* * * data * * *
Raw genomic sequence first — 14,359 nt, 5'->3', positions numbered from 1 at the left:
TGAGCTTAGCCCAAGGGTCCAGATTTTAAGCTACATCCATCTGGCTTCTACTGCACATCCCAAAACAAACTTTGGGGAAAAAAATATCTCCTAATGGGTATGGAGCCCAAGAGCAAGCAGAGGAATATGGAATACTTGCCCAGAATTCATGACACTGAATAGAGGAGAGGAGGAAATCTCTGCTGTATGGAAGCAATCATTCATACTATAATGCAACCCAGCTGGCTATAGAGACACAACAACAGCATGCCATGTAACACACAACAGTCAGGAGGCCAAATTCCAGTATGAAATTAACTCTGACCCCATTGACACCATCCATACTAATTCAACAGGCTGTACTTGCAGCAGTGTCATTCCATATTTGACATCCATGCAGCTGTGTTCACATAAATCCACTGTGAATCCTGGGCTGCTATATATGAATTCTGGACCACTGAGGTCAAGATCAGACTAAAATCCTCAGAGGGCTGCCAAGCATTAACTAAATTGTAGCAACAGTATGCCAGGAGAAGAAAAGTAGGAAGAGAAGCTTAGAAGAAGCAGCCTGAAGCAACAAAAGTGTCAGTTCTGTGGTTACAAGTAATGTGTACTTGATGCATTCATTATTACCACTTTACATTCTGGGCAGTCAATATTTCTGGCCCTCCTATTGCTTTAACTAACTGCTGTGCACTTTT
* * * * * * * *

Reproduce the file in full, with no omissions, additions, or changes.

Raw genomic sequence first — 14,359 nt, 5'->3', positions numbered from 1 at the left:
TGAGCTTAGCCCAAGGGTCCAGATTTTAAGCTACATCCATCTGGCTTCTACTGCACATCCCAAAACAAACTTTGGGGAAAAAAATATCTCCTAATGGGTATGGAGCCCAAGAGCAAGCAGAGGAATATGGAATACTTGCCCAGAATTCATGACACTGAATAGAGGAGAGGAGGAAATCTCTGCTGTATGGAAGCAATCATTCATACTATAATGCAACCCAGCTGGCTATAGAGACACAACAACAGCATGCCATGTAACACACAACAGTCAGGAGGCCAAATTCCAGTATGAAATTAACTCTGACCCCATTGACACCATCCATACTAATTCAACAGGCTGTACTTGCAGCAGTGTCATTCCATATTTGACATCCATGCAGCTGTGTTCACATAAATCCACTGTGAATCCTGGGCTGCTATATATGAATTCTGGACCACTGAGGTCAAGATCAGACTAAAATCCTCAGAGGGCTGCCAAGCATTAACTAAATTGTAGCAACAGTATGCCAGGAGAAGAAAAGTAGGAAGAGAAGCTTAGAAGAAGCAGCCTGAAGCAACAAAAGTGTCAGTTCTGTGGTTACAAGTAATGTGTACTTGATGCATTCATTATTACCACTTTACATTCTGGGCAGTCAATATTTCTGGCCCTCCTATTGCTTTAACTAACTGCTGTGCACTTTT